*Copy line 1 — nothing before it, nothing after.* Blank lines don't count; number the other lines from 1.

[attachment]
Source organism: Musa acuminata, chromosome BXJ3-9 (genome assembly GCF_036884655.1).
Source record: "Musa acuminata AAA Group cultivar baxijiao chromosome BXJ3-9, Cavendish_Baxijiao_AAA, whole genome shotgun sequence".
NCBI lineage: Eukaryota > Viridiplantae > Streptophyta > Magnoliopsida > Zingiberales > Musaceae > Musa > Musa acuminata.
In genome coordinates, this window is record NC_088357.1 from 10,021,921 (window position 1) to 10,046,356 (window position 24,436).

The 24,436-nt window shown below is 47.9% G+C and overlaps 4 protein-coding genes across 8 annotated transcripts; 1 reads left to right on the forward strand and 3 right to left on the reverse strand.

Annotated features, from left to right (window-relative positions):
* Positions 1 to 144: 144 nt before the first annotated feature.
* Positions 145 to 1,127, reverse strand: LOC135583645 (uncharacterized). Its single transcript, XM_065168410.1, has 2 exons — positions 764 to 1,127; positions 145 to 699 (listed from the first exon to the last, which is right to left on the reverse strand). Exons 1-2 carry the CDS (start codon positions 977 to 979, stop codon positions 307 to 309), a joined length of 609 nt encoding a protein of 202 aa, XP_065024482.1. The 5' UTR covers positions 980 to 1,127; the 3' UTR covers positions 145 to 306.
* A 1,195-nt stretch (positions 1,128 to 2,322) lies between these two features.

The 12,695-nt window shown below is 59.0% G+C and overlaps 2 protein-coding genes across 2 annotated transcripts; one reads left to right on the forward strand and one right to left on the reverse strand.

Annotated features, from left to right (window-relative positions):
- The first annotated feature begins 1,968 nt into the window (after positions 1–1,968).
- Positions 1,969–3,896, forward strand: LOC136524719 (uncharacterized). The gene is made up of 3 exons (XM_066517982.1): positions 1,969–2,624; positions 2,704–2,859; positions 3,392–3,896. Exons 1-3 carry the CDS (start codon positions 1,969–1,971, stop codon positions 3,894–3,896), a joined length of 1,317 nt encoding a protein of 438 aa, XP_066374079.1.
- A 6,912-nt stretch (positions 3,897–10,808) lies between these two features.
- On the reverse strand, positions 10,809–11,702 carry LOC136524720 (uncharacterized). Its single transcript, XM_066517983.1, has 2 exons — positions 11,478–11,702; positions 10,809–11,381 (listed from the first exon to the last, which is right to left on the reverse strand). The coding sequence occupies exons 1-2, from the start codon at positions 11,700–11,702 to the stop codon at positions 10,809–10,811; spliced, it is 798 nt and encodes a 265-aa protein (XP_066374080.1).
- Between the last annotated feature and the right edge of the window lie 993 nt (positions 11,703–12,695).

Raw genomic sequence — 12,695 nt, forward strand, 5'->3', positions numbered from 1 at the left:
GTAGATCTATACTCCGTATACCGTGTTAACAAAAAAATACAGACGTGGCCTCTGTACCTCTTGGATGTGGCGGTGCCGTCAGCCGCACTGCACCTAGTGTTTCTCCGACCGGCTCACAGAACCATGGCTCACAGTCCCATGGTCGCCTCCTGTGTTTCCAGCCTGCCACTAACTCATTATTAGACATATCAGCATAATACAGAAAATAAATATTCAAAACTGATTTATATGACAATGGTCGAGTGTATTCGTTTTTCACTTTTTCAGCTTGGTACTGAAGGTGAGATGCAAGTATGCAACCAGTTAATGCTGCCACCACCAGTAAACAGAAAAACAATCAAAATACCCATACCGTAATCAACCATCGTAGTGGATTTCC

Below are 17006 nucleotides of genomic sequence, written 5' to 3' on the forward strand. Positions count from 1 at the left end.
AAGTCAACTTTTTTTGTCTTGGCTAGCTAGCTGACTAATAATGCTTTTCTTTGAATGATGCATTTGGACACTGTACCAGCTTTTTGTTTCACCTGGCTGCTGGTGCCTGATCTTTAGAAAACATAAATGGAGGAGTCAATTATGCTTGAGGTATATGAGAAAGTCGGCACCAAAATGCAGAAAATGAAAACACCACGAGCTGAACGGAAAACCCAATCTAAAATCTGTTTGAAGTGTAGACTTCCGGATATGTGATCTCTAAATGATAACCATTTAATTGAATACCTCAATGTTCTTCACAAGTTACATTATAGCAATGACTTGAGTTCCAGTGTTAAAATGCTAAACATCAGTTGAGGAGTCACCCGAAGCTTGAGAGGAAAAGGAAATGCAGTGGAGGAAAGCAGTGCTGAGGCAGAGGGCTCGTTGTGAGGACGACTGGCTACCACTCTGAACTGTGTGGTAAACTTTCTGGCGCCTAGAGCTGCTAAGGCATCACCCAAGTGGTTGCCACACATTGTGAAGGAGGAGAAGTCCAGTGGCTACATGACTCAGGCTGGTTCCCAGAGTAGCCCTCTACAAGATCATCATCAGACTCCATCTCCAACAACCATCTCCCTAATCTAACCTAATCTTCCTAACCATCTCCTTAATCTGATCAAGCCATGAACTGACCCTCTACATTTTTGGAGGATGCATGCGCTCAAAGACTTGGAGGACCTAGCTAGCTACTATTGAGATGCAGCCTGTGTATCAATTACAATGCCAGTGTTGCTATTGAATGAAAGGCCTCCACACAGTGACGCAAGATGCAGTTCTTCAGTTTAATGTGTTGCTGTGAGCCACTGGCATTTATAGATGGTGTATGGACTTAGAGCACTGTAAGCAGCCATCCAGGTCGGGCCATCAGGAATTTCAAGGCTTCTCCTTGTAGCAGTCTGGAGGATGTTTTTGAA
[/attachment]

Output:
Source organism: Musa acuminata, chromosome BXJ3-9 (genome assembly GCF_036884655.1).